Another fundamental teaching of Mahavira was Anekantavada+ i.e., pluralism and multiplicity of viewpoints. Mahāvīra employed anekānta extensively to explain the Jain philosophical concepts. Taking a relativistic viewpoint, Mahāvīra is said to have explained the nature of the soul as both permanent from the point of view of underlying substance (''nīshyānay''), and temporary, from the point of view of its modes and modification.


According to Jain agams, Mahavira attained moksha+ or complete liberation in 527 BCE and his soul is believed to have become Siddha i.e., soul at its purest form. On the same day Indrabhuti Gautama+, his Ganadhara+ (chief disciple) attained Kevala Jnana. According to Mahapurana+, after the nirvana of tirthankaras, devas+ do the funeral rites. According to Pravachansar, only nails and hair of tirthankaras are left behind, and rest of the body gets dissolved in the air like camphor. Some Western scholars suggests that this date would have been around 425 BCE. There is a Jain temple+ named Jal mandir in Pawapuri+, the place where Mahavira is believed to have attained nirvana. Mahavira is usually depicted in a sitting or standing meditative posture with a symbol of a lion under him.

Mahavira’s previous births are discussed in Jain texts such as the ''Trisastisalakapurusa Charitra'' and Jinasena+'s ''Mahapurana+''. While a soul undergoes countless reincarnations in transmigratory cycle of saṃsāra+, the births of a tirthankara are reckoned from the time he determined the causes of karma+ and developed the Ratnatraya+. Jain texts discuss twenty-six births of Mahavira prior to his incarnation as a tirthankara.

There are various Jain texts describing the life of Mahavira. The most notable of them is the ''Kalpa Sūtra'' of Bhadrabahu+. The first Sanskrit biography of Mahavira was ''Vardhamacharitra'' by Asaga+ in 853 CE.
Mahavira was grandson of the first ''tirthankara+'', Rishabha+, according to Jain legends. He was earlier born as the heretical grandson of Rishabha known as Marichi.


Mahavira's teachings were for the welfare of humanity and can be the answer to challenges of the modern world.







* Arihant (Jainism)+
* God in Jainism+
* History of Jainism+
* Timeline of Jainism+
* Samavasarana+

Reflist:

*citation
|last=Jain
|first=Manoj
|title=Mahavira: The Hero of Nonviolence
|url=http://books.google.com/books?id=_JkPngEACAAJ
|year=2014
|publisher=World Wisdom, Incorporated
|isbn=978-1-937786-21-2
*citation
|first=Ram-Prasad
|last=Chakravarthi
|title=Non-violence and the other A composite theory of multiplism, heterology and heteronomy drawn from jainism and gandhi
|journal=Angelaki
|year=2003
|volume=8
|issue=3
|pages=3–22
|doi=10.1080/0969725032000154359
*citation
|last=Dundas
|first=Paul
|title=The Jains
|url=http://books.google.com/books?id=jdjNkZoGFCgC
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|year=2002
|publisher=Routledge
|isbn=978-0-415-26605-5
*citation
|last=Glasenapp
|first=Helmuth Von
|title=Jainism: An Indian Religion of Salvation
|year=1999
Delhi
|publisher=Motilal Banarsidass
|url=http://books.google.co.in/books/about/Jainism.html?id=WzEzXDk0v6sC
|isbn=81-208-1376-6
*citation
|last=Jain
|first=Kailash Chand
|title=Lord Mahāvīra and His Times
|url=http://books.google.com/books?id=8-TxcO9dfrcC
|year=1991
|publisher=Motilal Banarsidass
|isbn=978-81-208-0805-8
*citation
|last=Kumar
|first=Sehdev
|title=Jain Temples of Rajasthan
|url=http://books.google.com/books?id=nSDACkmA_ukC
|year=2001
|publisher=Abhinav Publications
|isbn=978-81-7017-348-9
*citation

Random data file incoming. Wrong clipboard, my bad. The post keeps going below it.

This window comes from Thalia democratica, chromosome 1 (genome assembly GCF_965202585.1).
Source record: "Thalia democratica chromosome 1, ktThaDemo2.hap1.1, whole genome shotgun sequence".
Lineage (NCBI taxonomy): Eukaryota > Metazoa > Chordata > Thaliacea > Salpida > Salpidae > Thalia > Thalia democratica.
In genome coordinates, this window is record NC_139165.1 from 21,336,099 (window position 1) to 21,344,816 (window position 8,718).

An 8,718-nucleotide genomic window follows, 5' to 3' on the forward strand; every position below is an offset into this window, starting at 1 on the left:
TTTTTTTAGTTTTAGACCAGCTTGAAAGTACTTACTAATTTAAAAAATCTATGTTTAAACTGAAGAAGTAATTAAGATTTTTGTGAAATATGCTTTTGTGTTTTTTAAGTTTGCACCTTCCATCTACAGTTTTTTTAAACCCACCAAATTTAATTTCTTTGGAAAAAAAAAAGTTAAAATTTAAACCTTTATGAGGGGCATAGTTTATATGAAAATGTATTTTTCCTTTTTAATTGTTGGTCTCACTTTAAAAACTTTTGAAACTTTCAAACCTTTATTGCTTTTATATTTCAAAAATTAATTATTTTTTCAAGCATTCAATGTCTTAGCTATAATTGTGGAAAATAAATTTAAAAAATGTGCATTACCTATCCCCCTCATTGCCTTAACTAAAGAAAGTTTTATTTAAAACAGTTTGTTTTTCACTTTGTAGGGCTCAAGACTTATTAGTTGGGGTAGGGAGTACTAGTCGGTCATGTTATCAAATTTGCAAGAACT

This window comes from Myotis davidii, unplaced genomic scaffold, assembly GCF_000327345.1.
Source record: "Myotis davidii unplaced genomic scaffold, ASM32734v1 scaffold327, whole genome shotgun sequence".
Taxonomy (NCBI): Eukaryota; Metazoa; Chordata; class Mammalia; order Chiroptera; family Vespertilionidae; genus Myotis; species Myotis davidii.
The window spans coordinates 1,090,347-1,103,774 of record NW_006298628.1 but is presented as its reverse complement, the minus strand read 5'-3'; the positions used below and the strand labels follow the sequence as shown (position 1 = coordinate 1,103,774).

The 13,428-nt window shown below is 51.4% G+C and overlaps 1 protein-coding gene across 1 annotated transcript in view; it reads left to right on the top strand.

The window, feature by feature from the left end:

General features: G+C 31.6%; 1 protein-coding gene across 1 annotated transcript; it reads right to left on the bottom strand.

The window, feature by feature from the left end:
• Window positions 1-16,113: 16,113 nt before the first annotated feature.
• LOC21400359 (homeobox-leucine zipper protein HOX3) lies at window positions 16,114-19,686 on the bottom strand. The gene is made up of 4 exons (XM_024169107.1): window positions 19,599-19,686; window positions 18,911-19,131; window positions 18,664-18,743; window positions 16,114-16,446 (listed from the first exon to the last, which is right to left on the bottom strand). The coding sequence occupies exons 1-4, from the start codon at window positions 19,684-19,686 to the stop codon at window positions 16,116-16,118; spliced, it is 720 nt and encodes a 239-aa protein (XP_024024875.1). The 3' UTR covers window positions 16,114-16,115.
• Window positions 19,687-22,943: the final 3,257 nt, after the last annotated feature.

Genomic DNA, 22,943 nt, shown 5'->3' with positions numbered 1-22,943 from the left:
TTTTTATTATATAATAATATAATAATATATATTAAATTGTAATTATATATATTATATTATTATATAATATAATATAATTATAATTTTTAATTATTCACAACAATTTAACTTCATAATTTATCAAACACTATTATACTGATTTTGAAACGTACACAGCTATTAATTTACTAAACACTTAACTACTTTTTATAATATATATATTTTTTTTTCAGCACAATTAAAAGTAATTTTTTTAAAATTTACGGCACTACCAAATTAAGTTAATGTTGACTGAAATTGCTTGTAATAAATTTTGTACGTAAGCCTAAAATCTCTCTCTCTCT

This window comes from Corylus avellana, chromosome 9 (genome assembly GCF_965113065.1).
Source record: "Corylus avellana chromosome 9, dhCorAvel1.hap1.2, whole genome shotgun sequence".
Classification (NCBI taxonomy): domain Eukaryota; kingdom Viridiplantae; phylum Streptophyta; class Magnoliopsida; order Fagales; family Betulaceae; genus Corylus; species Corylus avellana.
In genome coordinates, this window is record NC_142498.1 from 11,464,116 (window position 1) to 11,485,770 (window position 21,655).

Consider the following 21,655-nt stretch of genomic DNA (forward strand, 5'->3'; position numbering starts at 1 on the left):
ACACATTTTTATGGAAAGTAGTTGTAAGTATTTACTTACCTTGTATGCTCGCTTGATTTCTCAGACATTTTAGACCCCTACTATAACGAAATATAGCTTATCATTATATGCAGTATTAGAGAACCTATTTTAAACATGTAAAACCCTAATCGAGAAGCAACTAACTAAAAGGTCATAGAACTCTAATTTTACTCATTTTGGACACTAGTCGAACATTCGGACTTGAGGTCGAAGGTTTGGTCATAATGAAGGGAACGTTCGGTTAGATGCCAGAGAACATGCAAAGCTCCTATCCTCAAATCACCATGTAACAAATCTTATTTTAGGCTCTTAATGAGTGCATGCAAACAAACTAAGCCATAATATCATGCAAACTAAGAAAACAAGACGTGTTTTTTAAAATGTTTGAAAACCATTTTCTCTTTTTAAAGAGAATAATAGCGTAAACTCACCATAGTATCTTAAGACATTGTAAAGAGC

|last=Nagārāja
|first=Muni
|title=Agama and Tripitaka a Comparative Study of Lord Mahavira and Lord Buddha
|url=http://books.google.com/books?id=dXVOXRrYQiQC
|year=2003
|publisher=Concept Publishing Company
|isbn=978-81-7022-731-1
*citation
|last=Winternitz
|first=Moriz
|title=History of Indian Literature: Buddhist and Jain Literature
|url=http://books.google.com/books?id=Lgz1eMhu0JsC&pg=PA408
|year=1993
|publisher=Motilal Banarsidass
|isbn=978-81-208-0265-0
*citation
|last1=Nanda
|first1=R. T.
|title=Contemporary Approaches to Value Education in India
|url=https://books.google.co.in/books?id=6JwCAvDIgoMC&printsec=frontcover#v=onepage&q&f=false
|year=1997
|publisher=Regency Publications
|isbn=978-81-860-3046-2
*citation
|last1=Jalaj
|first1=Jaykumar
|title=The Basic Thought Of Bhagavan Mahavir
|year=2011
|publisher=Hindi Granth Karyalay
|isbn=978-81-88769-41-4
*citation
|last1=Pramansagar
|first1=Muni
|title=''Jain tattvavidya''
|year=2008
Bhartiya Gyanpeeth
|location=India
|isbn=978-81-263-1480-5
*citation
|last1=Zimmer
|first1=Heinrich
|title=Philosophies Of India
|year=1953
|editor=Joseph Campbell
|publisher=Routledge and Kegan Paul Ltd
|location=London, E.C. 4
|isbn=978-8120807396

* by Dr. Jaykumar Jalaj
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Authority control:
Persondata
Mahavira
Vardhamana
Jain religious leader
Vaishali
Pavapuri
599 BC


Mahavira+ Mahavira (599 BCE–527 BCE), also known as Vardhaman, was the twenty-fourth and last tirthankara of Jainism of present Avasarpani era (half time cycle as per Jain cosmology).
Mahavira Hall+ A Mahāvīra Hall or Hall of Mahāvīra (Chinese: 大雄寶殿; pinyin: Dàxióngbǎodiàn; Pe̍h-ōe-jī: Tōa--hiông-pó-tiān; literally: "Hall of the Great Hero") is the main building of a traditional temple complex in East Asian Buddhism, where Gautama Buddha and other buddhas and bodhisattvas are enshrined.
 Mahaviracharita+ Not to be confused with Hemachandra's Jain work about Mahavira
 Mahāvīra (mathematician)+ Mahāvīra (or Mahaviracharya, "Mahavira the Teacher") was a 9th-century Jain mathematician from Mysore, India.
 Vira Nirvana Samvat+ The Vira Nirvana Samvat (era) originated on 15 October 527 BCE. It commemorates the nirvana of Mahavira, the 24th Jain Tirthankara.
 Barsine (moth)+ Barsine is a genus of moth in the family Arctiidae.
Mahavira: The Hero of Nonviolence+ Mahavira: The Hero of Nonviolence is an illustrated children’s story based upon the life of a teacher of the Jain faith.
 Mahavira TV+ Mahavira TV is an Hindi-language 24/7 Hindu television channel, owned by Mahavira Limted India.